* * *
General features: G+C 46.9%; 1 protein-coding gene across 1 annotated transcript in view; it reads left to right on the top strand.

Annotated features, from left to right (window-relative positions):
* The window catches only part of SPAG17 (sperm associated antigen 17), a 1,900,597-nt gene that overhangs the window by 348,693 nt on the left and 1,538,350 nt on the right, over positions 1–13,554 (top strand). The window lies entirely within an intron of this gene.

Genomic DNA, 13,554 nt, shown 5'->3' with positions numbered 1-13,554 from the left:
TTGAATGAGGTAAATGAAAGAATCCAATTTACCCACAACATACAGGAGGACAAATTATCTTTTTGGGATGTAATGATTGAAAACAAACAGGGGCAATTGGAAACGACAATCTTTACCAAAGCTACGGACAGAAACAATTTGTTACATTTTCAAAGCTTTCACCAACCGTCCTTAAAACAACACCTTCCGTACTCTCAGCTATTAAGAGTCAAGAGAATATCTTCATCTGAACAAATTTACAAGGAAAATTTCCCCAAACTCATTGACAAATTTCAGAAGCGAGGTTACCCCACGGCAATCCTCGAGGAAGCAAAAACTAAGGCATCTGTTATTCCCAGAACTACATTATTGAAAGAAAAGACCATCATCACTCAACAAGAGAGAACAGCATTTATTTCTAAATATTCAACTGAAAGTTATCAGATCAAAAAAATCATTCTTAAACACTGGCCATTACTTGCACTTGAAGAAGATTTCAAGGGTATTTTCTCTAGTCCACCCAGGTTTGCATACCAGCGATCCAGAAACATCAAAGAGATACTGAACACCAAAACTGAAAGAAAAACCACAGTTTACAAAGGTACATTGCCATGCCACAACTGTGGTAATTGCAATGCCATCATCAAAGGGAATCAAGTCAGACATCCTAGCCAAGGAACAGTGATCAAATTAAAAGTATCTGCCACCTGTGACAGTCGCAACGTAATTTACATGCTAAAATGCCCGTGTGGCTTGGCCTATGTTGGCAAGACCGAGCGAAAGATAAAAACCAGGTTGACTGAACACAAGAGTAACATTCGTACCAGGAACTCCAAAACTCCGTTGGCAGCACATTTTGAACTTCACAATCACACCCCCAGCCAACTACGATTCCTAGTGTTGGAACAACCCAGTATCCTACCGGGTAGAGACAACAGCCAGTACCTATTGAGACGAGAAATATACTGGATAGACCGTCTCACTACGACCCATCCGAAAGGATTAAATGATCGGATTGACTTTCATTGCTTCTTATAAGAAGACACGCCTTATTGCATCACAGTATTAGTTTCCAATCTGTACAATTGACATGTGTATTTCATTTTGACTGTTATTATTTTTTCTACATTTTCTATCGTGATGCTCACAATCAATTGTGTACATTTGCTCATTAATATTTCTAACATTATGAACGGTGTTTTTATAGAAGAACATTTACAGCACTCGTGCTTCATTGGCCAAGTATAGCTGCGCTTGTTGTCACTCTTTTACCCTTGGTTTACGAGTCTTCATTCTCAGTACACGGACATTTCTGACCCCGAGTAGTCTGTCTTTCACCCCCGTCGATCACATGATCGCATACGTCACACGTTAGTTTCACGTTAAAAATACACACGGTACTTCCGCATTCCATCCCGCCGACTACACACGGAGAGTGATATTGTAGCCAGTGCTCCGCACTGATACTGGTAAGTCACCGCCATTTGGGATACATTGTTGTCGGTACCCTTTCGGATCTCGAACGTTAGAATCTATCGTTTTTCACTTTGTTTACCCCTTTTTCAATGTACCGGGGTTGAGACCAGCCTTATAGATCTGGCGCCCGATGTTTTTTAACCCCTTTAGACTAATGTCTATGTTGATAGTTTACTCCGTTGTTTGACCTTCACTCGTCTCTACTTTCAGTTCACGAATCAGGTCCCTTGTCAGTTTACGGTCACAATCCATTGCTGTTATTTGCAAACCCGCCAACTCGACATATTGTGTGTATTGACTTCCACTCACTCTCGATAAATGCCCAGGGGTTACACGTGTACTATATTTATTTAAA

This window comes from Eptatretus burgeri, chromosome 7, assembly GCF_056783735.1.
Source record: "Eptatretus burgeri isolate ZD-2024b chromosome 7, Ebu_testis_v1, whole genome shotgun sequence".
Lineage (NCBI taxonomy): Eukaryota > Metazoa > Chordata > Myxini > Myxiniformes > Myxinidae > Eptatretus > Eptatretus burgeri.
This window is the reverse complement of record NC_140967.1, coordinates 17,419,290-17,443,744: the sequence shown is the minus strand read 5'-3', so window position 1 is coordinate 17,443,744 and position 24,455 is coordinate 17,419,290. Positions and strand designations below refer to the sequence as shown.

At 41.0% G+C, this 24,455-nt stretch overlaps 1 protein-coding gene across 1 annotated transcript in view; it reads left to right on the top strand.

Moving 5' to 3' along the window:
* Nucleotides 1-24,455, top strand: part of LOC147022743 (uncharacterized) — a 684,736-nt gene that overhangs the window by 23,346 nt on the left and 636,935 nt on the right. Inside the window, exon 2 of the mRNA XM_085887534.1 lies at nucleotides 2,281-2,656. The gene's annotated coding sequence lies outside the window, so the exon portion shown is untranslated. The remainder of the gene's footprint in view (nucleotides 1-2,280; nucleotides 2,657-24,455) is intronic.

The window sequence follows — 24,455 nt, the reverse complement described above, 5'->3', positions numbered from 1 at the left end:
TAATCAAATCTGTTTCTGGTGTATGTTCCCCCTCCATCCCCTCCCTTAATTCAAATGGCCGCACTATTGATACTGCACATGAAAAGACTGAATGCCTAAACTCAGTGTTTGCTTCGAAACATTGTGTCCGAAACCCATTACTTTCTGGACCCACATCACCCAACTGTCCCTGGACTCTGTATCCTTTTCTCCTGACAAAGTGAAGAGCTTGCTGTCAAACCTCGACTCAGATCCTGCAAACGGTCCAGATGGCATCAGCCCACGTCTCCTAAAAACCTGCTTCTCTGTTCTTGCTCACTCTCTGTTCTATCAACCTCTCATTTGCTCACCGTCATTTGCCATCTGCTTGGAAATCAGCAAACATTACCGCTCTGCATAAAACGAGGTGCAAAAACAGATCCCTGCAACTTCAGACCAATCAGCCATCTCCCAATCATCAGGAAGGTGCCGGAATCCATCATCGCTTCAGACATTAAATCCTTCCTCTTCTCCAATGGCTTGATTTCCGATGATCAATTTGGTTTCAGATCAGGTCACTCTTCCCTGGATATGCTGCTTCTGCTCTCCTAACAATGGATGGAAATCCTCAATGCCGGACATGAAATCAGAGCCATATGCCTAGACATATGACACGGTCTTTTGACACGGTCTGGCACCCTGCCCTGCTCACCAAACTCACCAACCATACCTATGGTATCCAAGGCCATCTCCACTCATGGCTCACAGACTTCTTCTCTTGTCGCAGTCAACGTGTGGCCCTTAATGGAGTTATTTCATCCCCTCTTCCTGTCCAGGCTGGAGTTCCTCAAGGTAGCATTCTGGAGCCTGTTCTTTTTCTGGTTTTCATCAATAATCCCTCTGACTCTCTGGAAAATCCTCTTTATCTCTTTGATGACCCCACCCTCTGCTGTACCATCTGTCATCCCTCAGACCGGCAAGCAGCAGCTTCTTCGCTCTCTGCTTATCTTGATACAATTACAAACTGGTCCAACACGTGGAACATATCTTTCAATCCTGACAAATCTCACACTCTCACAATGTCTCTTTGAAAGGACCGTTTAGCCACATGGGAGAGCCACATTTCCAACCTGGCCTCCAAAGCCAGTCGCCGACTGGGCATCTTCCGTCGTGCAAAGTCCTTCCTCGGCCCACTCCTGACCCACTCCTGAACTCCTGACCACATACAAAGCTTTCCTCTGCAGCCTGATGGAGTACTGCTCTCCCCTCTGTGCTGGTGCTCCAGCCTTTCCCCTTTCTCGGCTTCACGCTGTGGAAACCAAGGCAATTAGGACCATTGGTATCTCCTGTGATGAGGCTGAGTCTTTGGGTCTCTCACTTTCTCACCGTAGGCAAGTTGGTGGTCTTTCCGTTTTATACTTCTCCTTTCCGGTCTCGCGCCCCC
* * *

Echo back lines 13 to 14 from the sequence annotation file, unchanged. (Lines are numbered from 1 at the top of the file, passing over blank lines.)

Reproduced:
The window sequence follows — 24,455 nt, the reverse complement described above, 5'->3', positions numbered from 1 at the left end:
TAATCAAATCTGTTTCTGGTGTATGTTCCCCCTCCATCCCCTCCCTTAATTCAAATGGCCGCACTATTGATACTGCACATGAAAAGACTGAATGCCTAAACTCAGTGTTTGCTTCGAAACATTGTGTCCGAAACCCATTACTTTCTGGACCCACATCACCCAACTGTCCCTGGACTCTGTATCCTTTTCTCCTGACAAAGTGAAGAGCTTGCTGTCAAACCTCGACTCAGATCCTGCAAACGGTCCAGATGGCATCAGCCCACGTCTCCTAAAAACCTGCTTCTCTGTTCTTGCTCACTCTCTGTTCTATCAACCTCTCATTTGCTCACCGTCATTTGCCATCTGCTTGGAAATCAGCAAACATTACCGCTCTGCATAAAACGAGGTGCAAAAACAGATCCCTGCAACTTCAGACCAATCAGCCATCTCCCAATCATCAGGAAGGTGCCGGAATCCATCATCGCTTCAGACATTAAATCCTTCCTCTTCTCCAATGGCTTGATTTCCGATGATCAATTTGGTTTCAGATCAGGTCACTCTTCCCTGGATATGCTGCTTCTGCTCTCCTAACAATGGATGGAAATCCTCAATGCCGGACATGAAATCAGAGCCATATGCCTAGACATATGACACGGTCTTTTGACACGGTCTGGCACCCTGCCCTGCTCACCAAACTCACCAACCATACCTATGGTATCCAAGGCCATCTCCACTCATGGCTCACAGACTTCTTCTCTTGTCGCAGTCAACGTGTGGCCCTTAATGGAGTTATTTCATCCCCTCTTCCTGTCCAGGCTGGAGTTCCTCAAGGTAGCATTCTGGAGCCTGTTCTTTTTCTGGTTTTCATCAATAATCCCTCTGACTCTCTGGAAAATCCTCTTTATCTCTTTGATGACCCCACCCTCTGCTGTACCATCTGTCATCCCTCAGACCGGCAAGCAGCAGCTTCTTCGCTCTCTGCTTATCTTGATACAATTACAAACTGGTCCAACACGTGGAACATATCTTTCAATCCTGACAAATCTCACACTCTCACAATGTCTCTTTGAAAGGACCGTTTAGCCACATGGGAGAGCCACATTTCCAACCTGGCCTCCAAAGCCAGTCGCCGACTGGGCATCTTCCGTCGTGCAAAGTCCTTCCTCGGCCCACTCCTGACCCACTCCTGAACTCCTGACCACATACAAAGCTTTCCTCTGCAGCCTGATGGAGTACTGCTCTCCCCTCTGTGCTGGTGCTCCAGCCTTTCCCCTTTCTCGGCTTCACGCTGTGGAAACCAAGGCAATTAGGACCATTGGTATCTCCTGTGATGAGGCTGAGTCTTTGGGTCTCTCACTTTCTCACCGTAGGCAAGTTGGTGGTCTTTCCGTTTTATACTTCTCCTTTCCGGTCTCGCGCCCCC